Account reconciliation is the process of comparing the balance of your financial statement amounts to the detailed statements and ledgers supporting those amounts. The reconciliation process is really only relevant to balance sheet line items, and more specifically they are only relevant to assets and liabilities.
The reconciliation process should be done for all assets and liabilities – not just Cash. It is through this process that you find errors in process and procedure, and ensure that the balance sheet disclosures are supported by underlying detail. It is an exercise that is tedious at times but is absolutely critical to ensuring the integrity of your financial statements. So not only does it add value to the integrity of your balance sheet, but it also bolsters your ability to rely on all of your financial statements.
Here’s how. You know that:
Assets – Liabilities = Ending Owner’s Equity.
You also know that:
Ending Owner’s Equity = Beginning Owner’s Equity + Net Income (Loss) + Owner Contributions – Owner Draws.
If you have all Assets and Liabilities reconciled and have rolled forward the Ending Owner’s Equity, then it must follow that your Net Income is also correct. Now the Income Statement may have classification errors, but the bottom line has been supported through the reconciliation process.
Reconciliations can take different forms. You are probably most familiar with the Cash reconciliation where the balance on the bank statement is reconciled to the general ledger cash account. In this case, many of the reconciling items are timing differences – checks and deposits recorded in the Company’s books but not having cleared the bank account; bank fees charged to the bank account but not having been recorded in the Company’s ledgers. If the differences are not appropriate (differences like those described above) then more research is needed to determine whether there was a banking error or irregularity.
Notice the cash reconciliation uses a document prepared by a third party (the bank statement) in order to substantiate the activity recorded by the Company. Most reconciliations do not work this way.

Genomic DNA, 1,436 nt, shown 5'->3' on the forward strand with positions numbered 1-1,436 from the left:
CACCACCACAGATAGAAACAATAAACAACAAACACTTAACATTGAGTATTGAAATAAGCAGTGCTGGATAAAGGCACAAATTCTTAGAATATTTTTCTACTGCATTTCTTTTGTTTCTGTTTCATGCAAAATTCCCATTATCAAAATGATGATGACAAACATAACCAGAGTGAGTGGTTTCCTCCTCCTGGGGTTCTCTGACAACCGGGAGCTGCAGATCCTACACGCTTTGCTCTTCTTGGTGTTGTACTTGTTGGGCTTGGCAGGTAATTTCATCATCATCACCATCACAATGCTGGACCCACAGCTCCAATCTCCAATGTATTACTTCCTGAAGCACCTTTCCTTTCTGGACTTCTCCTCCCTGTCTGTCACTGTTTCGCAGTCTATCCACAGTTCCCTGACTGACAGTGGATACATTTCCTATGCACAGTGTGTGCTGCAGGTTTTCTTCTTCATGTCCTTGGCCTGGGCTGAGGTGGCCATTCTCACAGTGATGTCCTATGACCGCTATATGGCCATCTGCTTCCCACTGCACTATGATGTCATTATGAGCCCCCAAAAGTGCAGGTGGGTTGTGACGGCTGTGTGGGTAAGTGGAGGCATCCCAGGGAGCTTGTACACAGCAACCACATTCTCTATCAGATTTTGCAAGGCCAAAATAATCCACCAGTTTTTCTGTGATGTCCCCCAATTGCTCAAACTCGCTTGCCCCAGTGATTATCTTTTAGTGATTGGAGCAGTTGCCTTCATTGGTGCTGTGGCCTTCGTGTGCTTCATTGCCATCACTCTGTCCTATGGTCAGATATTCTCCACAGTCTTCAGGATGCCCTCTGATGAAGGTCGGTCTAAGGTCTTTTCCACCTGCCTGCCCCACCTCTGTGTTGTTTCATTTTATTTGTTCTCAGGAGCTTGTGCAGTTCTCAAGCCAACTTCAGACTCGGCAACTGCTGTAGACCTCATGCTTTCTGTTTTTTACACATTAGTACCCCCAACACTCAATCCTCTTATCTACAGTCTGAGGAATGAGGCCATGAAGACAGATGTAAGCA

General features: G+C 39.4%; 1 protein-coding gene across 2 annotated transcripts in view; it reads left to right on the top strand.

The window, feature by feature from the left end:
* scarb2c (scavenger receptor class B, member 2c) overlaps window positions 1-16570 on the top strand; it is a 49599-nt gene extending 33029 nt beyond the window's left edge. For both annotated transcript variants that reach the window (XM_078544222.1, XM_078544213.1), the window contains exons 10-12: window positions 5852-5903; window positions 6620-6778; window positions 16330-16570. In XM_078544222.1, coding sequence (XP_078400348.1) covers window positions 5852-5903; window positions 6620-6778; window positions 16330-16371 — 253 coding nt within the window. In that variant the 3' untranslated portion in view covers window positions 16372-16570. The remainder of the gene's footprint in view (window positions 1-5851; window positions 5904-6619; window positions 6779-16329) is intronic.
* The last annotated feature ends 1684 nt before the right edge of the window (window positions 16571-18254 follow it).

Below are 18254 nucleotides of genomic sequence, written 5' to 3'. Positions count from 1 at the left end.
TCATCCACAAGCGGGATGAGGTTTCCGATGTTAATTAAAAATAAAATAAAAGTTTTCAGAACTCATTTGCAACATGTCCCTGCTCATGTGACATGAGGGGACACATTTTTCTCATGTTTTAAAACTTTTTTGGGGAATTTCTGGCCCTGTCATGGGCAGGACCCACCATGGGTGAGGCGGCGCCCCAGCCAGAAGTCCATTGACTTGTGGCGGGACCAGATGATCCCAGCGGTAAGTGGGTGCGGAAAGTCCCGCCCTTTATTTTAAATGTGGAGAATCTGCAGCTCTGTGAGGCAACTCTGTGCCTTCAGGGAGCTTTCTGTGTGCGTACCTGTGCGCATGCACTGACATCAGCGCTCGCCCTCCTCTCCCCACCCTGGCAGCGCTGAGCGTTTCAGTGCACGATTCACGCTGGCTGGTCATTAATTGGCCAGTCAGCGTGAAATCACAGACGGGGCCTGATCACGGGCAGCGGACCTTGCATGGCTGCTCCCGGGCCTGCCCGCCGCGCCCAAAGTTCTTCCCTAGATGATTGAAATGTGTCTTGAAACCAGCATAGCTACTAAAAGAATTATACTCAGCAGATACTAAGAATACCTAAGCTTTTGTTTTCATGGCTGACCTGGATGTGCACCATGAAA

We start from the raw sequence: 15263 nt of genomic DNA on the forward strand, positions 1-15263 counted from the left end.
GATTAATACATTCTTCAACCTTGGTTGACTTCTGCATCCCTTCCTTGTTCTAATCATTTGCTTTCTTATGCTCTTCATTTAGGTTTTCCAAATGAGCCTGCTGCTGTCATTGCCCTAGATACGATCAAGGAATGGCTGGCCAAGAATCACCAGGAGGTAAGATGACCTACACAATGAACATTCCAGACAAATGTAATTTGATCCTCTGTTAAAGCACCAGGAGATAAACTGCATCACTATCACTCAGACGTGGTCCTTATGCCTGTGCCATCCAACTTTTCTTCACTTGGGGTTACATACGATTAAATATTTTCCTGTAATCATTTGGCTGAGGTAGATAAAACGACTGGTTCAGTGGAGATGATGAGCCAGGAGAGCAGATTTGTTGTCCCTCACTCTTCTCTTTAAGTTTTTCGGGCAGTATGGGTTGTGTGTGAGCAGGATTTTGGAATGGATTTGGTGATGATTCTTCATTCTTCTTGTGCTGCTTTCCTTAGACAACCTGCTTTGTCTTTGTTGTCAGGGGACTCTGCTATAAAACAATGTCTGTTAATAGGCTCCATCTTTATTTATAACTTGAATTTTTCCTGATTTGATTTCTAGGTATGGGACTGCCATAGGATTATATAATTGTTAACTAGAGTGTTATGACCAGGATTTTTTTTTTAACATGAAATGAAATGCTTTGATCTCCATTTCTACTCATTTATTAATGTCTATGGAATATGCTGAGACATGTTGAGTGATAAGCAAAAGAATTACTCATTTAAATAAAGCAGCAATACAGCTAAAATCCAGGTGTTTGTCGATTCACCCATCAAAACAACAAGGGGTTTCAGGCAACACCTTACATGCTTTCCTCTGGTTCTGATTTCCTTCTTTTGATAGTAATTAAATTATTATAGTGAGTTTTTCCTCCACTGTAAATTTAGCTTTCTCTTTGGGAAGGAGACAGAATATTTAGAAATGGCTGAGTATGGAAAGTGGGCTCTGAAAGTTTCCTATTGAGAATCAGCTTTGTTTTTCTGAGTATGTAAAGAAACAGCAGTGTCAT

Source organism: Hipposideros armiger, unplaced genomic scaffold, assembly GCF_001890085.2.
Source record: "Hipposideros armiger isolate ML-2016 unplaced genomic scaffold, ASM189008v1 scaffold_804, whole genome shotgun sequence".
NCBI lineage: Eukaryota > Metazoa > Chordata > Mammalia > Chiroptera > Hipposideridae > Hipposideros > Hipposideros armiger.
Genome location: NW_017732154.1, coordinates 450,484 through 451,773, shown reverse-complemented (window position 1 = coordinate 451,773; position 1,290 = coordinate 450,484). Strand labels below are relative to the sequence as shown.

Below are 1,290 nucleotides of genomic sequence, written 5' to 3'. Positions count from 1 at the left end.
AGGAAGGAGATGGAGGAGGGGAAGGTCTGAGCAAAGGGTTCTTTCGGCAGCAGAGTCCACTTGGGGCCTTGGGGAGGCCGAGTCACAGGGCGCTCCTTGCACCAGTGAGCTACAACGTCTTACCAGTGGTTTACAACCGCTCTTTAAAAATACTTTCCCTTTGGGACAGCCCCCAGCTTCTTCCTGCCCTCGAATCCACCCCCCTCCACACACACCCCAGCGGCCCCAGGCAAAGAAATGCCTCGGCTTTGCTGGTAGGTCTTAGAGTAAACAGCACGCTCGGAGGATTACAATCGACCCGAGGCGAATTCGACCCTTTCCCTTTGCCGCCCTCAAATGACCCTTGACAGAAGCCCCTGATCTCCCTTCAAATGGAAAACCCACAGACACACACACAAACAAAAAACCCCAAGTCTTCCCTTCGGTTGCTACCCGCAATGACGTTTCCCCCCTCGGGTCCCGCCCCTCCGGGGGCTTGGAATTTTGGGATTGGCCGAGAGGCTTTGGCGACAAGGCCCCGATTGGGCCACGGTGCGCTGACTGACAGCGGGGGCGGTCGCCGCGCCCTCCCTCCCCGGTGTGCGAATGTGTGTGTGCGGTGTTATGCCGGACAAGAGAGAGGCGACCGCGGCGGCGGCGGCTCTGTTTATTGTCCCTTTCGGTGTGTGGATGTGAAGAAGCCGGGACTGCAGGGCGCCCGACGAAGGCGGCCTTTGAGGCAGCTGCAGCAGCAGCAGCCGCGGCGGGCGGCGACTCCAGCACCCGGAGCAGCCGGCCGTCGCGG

Most reconciliations compare the subsidiary ledgers generated by one area within the Company to its general ledger account balance. For example, the Accounts Receivable aging trial balance is compared with the Accounts Receivable general ledger balance; the Fixed Asset subsidiary ledger is compared to the Fixed Asset general ledger balance; or the Accounts Payable detail aging report is compared to its general ledger control account.
Some balance sheet accounts are used to ensure that transactions are complete. These accounts are called suspense accounts or clearing accounts. They are used when 2 different areas of the Company are involved in the same transaction. For example, the warehouse may receive shipments of inventory but the accounting department records the invoice as a payable. Offsetting entries are recorded in the same suspense or clearing account so that the balances clear. So in the reconciliation process it is important to verify that the suspense and clearing accounts are functioning as designed. In other words, clearing accounts should clear.
The importance of a good reconciliation process cannot be overstated. Accurate and timely reconciliation can be a foundational process that the integrity of the financial statements can be proven.